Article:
Heracleum persicum
Scientific classification Edit this classification
Kingdom: Plantae
Clade: Tracheophytes
Clade: Angiosperms
Clade: Eudicots
Clade: Asterids
Order: Apiales
Family: Apiaceae
Genus: Heracleum
H. persicum
Binomial name
Heracleum persicum

Heracleum persicum, commonly known as Persian hogweed or by its native name Golpar (Persian: گلپر) is a species of hogweed, a perennial herbaceous plant in the carrot family Apiaceae. It grows wild in humid mountainous regions in Iran and some adjacent areas. Having been introduced in the 1830s, it has spread across Scandinavia. It is now very common in northern Norway, where one of its names is Tromsø palm.[1] [2] The plant has also been spotted in Sweden.[3] In Finland, it has been declared an invasive species.[4]

Persian hogweed is a polycarpic perennial,[5][6] that is, a mature plant flowers and bears fruit season after season.

Invasiveness status

In Europe, Persian hogweed is included since 2016 in the list of Invasive Alien Species of Union concern (the Union list).[7] This implies that this species cannot be imported, cultivated, transported, commercialized, planted, or intentionally released into the environment in the whole of the European Union.[7]


Food uses

The seeds are used as a spice in Persian cooking. The very thin, small mericarps (seed-like fruits) are aromatic and slightly bitter. They are usually sold in powdered form and are often erroneously sold as "angelica seeds". The powder is sprinkled over broad beans, lentils and other legumes, and potatoes.

Ground golpar (H. persicum) seeds

Golpar is also used in soups and stews. It is often used sprinkled over pomegranate arils.[8] Golpar is also mixed with vinegar into which broad beans are dipped before eating.[9]

Golpar can be used in small amounts (1 or 2 tsp per pound) when cooking beans to reduce the effect of gas in the digestive tract associated with consuming beans.[10][failed verification][dubious ]

In Persian cuisine, the petals are used in the spice mixture advieh to flavor rice dishes, as well as in chicken, Fish and bean dishes.[citation needed]

The tender leaves and leaf stalks can also be pickled (known as golpar torshi).[citation needed]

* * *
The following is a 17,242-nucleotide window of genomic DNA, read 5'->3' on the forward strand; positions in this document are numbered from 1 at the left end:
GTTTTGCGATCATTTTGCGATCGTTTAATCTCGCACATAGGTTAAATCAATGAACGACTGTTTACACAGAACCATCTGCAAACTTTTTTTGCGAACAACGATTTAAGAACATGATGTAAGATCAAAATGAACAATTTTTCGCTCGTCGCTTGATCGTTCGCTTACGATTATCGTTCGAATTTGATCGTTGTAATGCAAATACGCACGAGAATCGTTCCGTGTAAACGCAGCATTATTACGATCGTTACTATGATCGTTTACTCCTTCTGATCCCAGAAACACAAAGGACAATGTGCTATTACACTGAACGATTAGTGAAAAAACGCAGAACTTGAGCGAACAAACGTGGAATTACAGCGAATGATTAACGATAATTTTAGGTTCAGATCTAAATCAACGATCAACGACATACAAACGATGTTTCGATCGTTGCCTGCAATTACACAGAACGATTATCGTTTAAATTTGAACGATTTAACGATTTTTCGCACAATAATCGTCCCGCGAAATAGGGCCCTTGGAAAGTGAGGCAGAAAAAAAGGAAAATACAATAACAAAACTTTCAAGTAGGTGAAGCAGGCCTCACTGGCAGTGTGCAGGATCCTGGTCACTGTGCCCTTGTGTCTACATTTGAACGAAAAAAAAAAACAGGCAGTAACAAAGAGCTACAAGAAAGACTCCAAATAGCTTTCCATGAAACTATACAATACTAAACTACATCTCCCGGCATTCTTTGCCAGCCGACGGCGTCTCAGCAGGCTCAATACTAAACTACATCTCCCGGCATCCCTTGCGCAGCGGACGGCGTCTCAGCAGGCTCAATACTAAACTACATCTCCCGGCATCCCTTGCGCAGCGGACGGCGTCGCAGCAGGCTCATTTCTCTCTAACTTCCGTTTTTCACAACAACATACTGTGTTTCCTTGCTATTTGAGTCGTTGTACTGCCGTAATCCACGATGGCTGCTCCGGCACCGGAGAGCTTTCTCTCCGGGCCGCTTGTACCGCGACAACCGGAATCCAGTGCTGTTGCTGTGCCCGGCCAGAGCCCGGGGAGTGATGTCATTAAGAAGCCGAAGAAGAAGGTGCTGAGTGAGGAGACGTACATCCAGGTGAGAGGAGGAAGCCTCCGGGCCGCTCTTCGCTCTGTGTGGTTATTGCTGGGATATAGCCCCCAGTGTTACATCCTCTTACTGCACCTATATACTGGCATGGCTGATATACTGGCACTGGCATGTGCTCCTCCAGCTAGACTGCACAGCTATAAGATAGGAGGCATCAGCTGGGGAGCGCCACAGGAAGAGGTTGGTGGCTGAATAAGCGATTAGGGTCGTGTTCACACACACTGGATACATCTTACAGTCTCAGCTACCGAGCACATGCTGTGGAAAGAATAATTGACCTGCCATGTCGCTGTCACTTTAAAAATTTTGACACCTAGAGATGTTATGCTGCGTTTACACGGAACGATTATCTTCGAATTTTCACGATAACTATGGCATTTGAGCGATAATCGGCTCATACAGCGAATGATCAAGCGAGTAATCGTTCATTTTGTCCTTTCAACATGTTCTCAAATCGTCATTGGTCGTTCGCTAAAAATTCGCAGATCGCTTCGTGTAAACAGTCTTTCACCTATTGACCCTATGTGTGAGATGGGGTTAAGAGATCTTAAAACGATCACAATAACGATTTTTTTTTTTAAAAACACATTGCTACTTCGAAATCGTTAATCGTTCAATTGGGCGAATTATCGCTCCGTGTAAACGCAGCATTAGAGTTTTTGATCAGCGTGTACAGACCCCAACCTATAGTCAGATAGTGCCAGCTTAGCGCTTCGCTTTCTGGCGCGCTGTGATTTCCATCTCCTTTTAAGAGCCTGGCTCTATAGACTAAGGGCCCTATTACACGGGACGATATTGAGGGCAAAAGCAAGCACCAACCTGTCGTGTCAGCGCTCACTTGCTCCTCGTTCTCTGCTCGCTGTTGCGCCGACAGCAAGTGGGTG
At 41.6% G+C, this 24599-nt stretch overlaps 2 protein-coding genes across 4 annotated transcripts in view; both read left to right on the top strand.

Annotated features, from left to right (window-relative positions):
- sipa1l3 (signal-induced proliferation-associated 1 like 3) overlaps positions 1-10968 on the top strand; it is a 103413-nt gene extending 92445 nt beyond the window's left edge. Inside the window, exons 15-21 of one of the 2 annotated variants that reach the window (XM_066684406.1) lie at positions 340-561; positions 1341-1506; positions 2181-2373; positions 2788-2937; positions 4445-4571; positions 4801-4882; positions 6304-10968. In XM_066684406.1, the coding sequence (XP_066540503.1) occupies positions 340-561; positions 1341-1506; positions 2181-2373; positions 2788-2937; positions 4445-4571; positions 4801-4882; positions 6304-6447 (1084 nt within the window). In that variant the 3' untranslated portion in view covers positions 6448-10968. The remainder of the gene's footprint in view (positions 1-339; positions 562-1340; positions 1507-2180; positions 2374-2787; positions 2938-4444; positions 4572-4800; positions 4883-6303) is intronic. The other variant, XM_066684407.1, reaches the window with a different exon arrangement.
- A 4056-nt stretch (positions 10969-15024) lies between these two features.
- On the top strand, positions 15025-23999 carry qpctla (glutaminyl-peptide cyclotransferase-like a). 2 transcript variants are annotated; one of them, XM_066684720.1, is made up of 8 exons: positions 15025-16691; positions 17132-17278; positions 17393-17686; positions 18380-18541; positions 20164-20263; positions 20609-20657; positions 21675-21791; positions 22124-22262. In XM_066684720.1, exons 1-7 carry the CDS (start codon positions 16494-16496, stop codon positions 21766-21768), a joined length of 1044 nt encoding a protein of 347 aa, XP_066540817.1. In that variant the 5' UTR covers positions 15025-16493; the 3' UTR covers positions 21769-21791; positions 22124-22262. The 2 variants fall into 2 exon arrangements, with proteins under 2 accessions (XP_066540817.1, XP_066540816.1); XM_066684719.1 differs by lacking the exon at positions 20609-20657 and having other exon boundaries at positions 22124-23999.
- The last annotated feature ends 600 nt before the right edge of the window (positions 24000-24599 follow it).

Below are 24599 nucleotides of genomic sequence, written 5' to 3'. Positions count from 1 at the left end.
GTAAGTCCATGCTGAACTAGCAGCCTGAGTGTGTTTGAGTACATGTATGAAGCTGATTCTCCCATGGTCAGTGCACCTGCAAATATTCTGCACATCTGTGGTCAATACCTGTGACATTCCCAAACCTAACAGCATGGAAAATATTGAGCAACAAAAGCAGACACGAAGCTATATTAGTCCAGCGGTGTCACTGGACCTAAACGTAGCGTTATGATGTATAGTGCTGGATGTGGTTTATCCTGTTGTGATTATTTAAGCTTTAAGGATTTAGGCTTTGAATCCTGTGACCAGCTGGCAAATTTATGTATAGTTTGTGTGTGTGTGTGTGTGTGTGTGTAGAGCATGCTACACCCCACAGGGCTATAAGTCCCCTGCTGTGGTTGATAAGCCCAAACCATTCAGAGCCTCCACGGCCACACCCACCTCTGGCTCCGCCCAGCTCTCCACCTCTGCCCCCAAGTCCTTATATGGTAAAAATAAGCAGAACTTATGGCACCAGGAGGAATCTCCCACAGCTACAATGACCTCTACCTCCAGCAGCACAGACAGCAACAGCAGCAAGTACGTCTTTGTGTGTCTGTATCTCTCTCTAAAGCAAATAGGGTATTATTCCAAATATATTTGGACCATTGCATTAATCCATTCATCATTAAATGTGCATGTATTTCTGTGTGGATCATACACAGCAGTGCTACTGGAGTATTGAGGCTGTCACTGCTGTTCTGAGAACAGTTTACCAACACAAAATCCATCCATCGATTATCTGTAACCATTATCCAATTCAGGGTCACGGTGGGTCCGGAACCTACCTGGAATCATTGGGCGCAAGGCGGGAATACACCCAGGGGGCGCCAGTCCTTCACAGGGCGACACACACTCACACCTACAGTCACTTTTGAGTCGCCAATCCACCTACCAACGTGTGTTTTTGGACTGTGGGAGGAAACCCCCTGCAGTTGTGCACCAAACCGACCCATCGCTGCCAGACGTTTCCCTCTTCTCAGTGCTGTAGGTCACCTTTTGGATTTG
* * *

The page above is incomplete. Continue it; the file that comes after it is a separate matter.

Chemical composition

The chemicals composition in golpar (Persian hogweed) are: hexyl acetate, acetyl acetate, methyl butyrate, ethyl butyrate, and various other acids that are responsible for its pungent smell. Also, there is a kind of oily and volatile essential oil in the Heracleum persicum plant, which is used to flavor some foods.[11]

Public health and safety

The sap of the Tromsø palm contains furanocoumarins, which in combination with ultraviolet light, leads to phytophotodermatitis.[6] There is some anecdotal evidence that H. persicum may be less dangerous than H. mantegazzianum with respect to phototoxicity.[1]

Control measures

Known ways to fight Tromsø palm are the constant cutting of new shoots. When cutting down, protective equipment is recommended, and metal cutting tools should be cleaned after use because the juice is oxidizing.[citation needed]

See also


  1. ^ a b Alm, Torbjørn (2013). "Ethnobotany of Heracleum persicum Desf. ex Fisch., an invasive species in Norway, or how plant names, uses, and other traditions evolve". Journal of Ethnobiology and Ethnomedicine. 9 (1): 42. doi:10.1186/1746-4269-9-42. ISSN 1746-4269. PMC 3699400. PMID 23800181.
  2. ^ Straumsheim Grønli, Kristin (July 10, 2006), Bjørnekjeks tar kvelertak på naturen (Hogweed takes stranglehold on nature), archived from the original on 2011-09-23, retrieved September 12, 2011
  3. ^ "Heracleum mantegazzianum, Heracleum sosnowskyi and Heracleum persicum". EPPO Bulletin. 39 (3): 489–499. 2009. doi:10.1111/j.1365-2338.2009.02313.x.
  4. ^ "Jättiputket (Heracleum persicum -ryhmä) - Vieraslajit.fi". vieraslajit.fi.
  5. ^ a b Booy, Olaf; Cock, Matthew; Eckstein, Lutz; Hansen, Steen Ole; Hattendorf, Jan; Hüls, Jörg; Jahodová, Sárka; Krinke, Lucás; Marovoková, Lanka; Müllerová, Jana; Nentwig, Wolfgang; Nielsen, Charlotte; Otte, Annette; Pergl, Jan; Perglová, Irena; Priekule, Ilze; Pusek, Petr; Ravn, Hans Peter; Thiele, Jan; Trybush, Sviatlana; Wittenberg, Rüdiger (2005). The giant hogweed best practice manual: guidelines for the management and control of invasive weeds in Europe (PDF). Hørsholm: Center for Skov, Landskab og Planlægning/Københavns Universitet. ISBN 978-87-7903-209-5. Retrieved September 1, 2018.
  6. ^ a b Meier, Sophie; Taff, Gregory N.; Aune, Jens B.; Eiter, Sebastian (2017). "Regulation of the Invasive Plant Heracleum persicum by Private Landowners in Tromsø, Norway". Invasive Plant Science and Management. 10 (2): 166–179. doi:10.1017/inp.2017.11.
  7. ^ a b "List of Invasive Alien Species of Union concern - Environment - European Commission". ec.europa.eu. Retrieved 2021-07-27.
  8. ^ Fujimori, Sachi (December 12, 2013). "Get cooking with pomegranates, the super fruit that's in season". NorthJersey.com. Retrieved December 31, 2013.
  9. ^ "Persian Lentil & Beetroot Salad with Golpar". Spice Mountain. Retrieved 2023-12-03.
  10. ^ "Gas in the Digestive Tract: Digestive Diseases - NIDDK". Archived from the original on 2014-10-11. Retrieved 2010-11-08.
  11. ^ Changxing, L.; Dongfang, D.; Lixue, Z.; Saeed, M.; Alagawany, M.; Farag, M. R.; Chenling, M.; Jianhua, L. (June 2019). "Heracleum persicum: chemical composition, biological activities and potential uses in poultry nutrition". World's Poultry Science Journal. 75 (2): 207–218. doi:10.1017/S0043933919000205. ISSN 0043-9339.